The easiest and most reliable option is to use Webcaster X2 for capturing and broadcasting, which allows you to stream Full HD 1080p video.
Fast-paced activities such as sporting events like rallies or sailing regattas will require multiple drones to be deployed in order to capture the full picture. To accomplish such a task, an advanced encoder such as the Pearl-2 will be required. This device is capable of receiving Full HD 1080p video from four drones at once, mixing, encoding it and immediately broadcasting it to one or even several platforms of your choice.
How technically to take a Drone video and send it to the video conferencing room? [DJI example]
The crucial part of adding video from drone to in-browser conference is the incompatibility of video codec and transmission protocol. The most widely used protocol to transmit video from drones is RTMP, which cannot be played in browsers since Flash Player was deprecated and removed. So here, we have to add a converter, which will receive RTMP from the drone and send WebRTC to the browser. Approaches here can vary, and the better option to solve this issue strongly depends on the video-room implementation stack. Let’s look at an example:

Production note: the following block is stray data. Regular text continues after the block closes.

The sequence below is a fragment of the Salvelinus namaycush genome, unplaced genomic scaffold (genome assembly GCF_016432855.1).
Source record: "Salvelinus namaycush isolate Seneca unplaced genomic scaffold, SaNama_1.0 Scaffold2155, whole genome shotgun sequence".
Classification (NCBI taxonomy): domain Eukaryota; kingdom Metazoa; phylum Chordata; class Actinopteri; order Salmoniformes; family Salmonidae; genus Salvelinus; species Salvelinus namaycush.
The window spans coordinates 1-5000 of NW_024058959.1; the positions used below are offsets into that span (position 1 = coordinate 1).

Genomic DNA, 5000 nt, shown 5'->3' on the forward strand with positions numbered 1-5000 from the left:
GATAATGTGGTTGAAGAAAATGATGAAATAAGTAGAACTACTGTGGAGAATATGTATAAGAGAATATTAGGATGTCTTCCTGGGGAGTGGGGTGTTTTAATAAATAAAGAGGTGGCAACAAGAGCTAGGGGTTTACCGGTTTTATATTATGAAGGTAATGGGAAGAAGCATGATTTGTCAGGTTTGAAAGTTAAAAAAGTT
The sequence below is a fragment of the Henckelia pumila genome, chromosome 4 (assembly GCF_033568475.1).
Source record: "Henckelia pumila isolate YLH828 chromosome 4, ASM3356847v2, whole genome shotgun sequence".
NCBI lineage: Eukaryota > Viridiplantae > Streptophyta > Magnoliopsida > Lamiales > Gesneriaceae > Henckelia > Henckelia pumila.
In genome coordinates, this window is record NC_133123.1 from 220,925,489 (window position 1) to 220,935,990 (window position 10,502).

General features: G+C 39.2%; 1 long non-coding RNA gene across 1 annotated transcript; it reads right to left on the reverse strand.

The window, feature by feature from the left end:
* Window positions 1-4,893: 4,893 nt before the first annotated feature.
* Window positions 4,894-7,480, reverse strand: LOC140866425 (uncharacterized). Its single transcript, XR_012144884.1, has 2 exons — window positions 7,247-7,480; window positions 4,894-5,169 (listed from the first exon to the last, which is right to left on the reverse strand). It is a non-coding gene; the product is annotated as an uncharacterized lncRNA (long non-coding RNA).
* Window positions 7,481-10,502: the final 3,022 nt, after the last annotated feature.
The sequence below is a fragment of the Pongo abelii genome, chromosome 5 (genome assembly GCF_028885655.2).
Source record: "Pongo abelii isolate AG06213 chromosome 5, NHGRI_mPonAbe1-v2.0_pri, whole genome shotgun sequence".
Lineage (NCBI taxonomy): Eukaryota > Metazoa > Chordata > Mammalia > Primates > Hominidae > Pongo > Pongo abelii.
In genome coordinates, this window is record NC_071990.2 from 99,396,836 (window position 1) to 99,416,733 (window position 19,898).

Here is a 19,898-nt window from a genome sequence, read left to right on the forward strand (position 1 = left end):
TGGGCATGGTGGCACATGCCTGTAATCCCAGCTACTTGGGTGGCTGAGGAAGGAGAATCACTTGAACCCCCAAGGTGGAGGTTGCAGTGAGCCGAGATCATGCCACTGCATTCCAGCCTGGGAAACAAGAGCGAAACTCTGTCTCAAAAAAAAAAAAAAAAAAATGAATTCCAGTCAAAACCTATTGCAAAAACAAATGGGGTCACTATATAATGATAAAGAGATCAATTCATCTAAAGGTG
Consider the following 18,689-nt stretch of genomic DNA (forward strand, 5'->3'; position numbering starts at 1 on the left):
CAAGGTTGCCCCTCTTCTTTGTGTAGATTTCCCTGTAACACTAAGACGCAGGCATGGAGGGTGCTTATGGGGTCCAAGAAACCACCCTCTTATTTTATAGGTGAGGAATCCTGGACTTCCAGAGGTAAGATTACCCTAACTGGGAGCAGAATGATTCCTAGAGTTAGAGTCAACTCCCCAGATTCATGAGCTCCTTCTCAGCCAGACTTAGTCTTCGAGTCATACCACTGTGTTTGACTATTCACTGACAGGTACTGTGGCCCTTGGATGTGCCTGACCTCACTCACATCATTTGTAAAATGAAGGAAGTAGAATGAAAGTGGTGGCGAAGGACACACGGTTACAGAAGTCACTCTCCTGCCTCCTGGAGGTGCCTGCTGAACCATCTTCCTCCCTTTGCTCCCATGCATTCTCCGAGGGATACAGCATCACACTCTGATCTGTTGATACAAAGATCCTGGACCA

– Drone is able to send an RTMP stream
– We use the SFU video server for our conference functionality (open-source Janus WebRTC server).
In this case, the video server is able to consume RTP streams using the streaming plugin, so we can create a stream, send audio and video as separate streams to Janus and this stream can be shown in the conference room. To convert RTMP to two RTP streams, we can use FFmpeg, which is the most powerful and high-performant tool to convert videos. FFmpeg workers can be setted-up as serverless service in the cloud, which works on demand, or we can have multiple on-premise workers waiting for conversion tasks.
Example ffmpeg command:
ffmpeg -i <rtmp_url> -c:v copy -an -f rtp <janus_host:video_rtp_port> -vn -c:a libopus -b:a 32k -f rtp <janus_host:audio_rtp_port>
As can be seen on the FFmpeg command above, we are also transcoding audio because, from our experience, the input audio codec in most cases, is not supportable in the browser. Issues like that can be easily fixed using FFMPEG by adjusting the worker command.
Contacts us for solutions
If you see the possibilities of using live streaming from drones, our video streaming app development team will help you with the right software. The streaming platforms we develop are reliable, user-friendly and can be customized to suit your specific needs. From drone launch to high-quality video in a cozy virtual monitoring room, provide you with an excellent experience.